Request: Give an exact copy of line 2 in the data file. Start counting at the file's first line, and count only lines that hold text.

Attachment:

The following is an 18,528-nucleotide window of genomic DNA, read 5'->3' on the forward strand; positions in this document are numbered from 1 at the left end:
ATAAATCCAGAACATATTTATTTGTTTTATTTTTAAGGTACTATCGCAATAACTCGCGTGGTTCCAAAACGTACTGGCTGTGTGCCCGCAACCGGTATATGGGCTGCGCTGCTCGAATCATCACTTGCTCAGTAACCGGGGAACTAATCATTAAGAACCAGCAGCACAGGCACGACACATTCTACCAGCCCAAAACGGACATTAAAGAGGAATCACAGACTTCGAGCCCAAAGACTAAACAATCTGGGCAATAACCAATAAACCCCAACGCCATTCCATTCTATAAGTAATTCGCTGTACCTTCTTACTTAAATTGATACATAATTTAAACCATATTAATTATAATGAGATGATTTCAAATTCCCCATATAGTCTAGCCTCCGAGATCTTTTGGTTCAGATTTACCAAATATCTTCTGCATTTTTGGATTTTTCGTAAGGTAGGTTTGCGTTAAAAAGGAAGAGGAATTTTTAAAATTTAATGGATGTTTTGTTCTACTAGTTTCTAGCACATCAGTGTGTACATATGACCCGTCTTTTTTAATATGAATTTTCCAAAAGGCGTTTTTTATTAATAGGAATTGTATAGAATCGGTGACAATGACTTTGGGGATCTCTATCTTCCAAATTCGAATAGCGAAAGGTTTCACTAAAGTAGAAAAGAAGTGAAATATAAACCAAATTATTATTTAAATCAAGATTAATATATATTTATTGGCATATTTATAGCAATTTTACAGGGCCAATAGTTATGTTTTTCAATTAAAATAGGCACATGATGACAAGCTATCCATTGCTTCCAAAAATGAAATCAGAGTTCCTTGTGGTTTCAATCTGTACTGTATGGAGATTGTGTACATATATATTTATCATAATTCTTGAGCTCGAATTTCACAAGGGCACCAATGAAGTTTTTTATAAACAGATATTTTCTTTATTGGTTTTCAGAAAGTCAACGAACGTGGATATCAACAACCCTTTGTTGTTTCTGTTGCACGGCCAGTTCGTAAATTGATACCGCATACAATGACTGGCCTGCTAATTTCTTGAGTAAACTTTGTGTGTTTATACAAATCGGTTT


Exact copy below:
ATAAATCCAGAACATATTTATTTGTTTTATTTTTAAGGTACTATCGCAATAACTCGCGTGGTTCCAAAACGTACTGGCTGTGTGCCCGCAACCGGTATATGGGCTGCGCTGCTCGAATCATCACTTGCTCAGTAACCGGGGAACTAATCATTAAGAACCAGCAGCACAGGCACGACACATTCTACCAGCCCAAAACGGACATTAAAGAGGAATCACAGACTTCGAGCCCAAAGACTAAACAATCTGGGCAATAACCAATAAACCCCAACGCCATTCCATTCTATAAGTAATTCGCTGTACCTTCTTACTTAAATTGATACATAATTTAAACCATATTAATTATAATGAGATGATTTCAAATTCCCCATATAGTCTAGCCTCCGAGATCTTTTGGTTCAGATTTACCAAATATCTTCTGCATTTTTGGATTTTTCGTAAGGTAGGTTTGCGTTAAAAAGGAAGAGGAATTTTTAAAATTTAATGGATGTTTTGTTCTACTAGTTTCTAGCACATCAGTGTGTACATATGACCCGTCTTTTTTAATATGAATTTTCCAAAAGGCGTTTTTTATTAATAGGAATTGTATAGAATCGGTGACAATGACTTTGGGGATCTCTATCTTCCAAATTCGAATAGCGAAAGGTTTCACTAAAGTAGAAAAGAAGTGAAATATAAACCAAATTATTATTTAAATCAAGATTAATATATATTTATTGGCATATTTATAGCAATTTTACAGGGCCAATAGTTATGTTTTTCAATTAAAATAGGCACATGATGACAAGCTATCCATTGCTTCCAAAAATGAAATCAGAGTTCCTTGTGGTTTCAATCTGTACTGTATGGAGATTGTGTACATATATATTTATCATAATTCTTGAGCTCGAATTTCACAAGGGCACCAATGAAGTTTTTTATAAACAGATATTTTCTTTATTGGTTTTCAGAAAGTCAACGAACGTGGATATCAACAACCCTTTGTTGTTTCTGTTGCACGGCCAGTTCGTAAATTGATACCGCATACAATGACTGGCCTGCTAATTTCTTGAGTAAACTTTGTGTGTTTATACAAATCGGTTT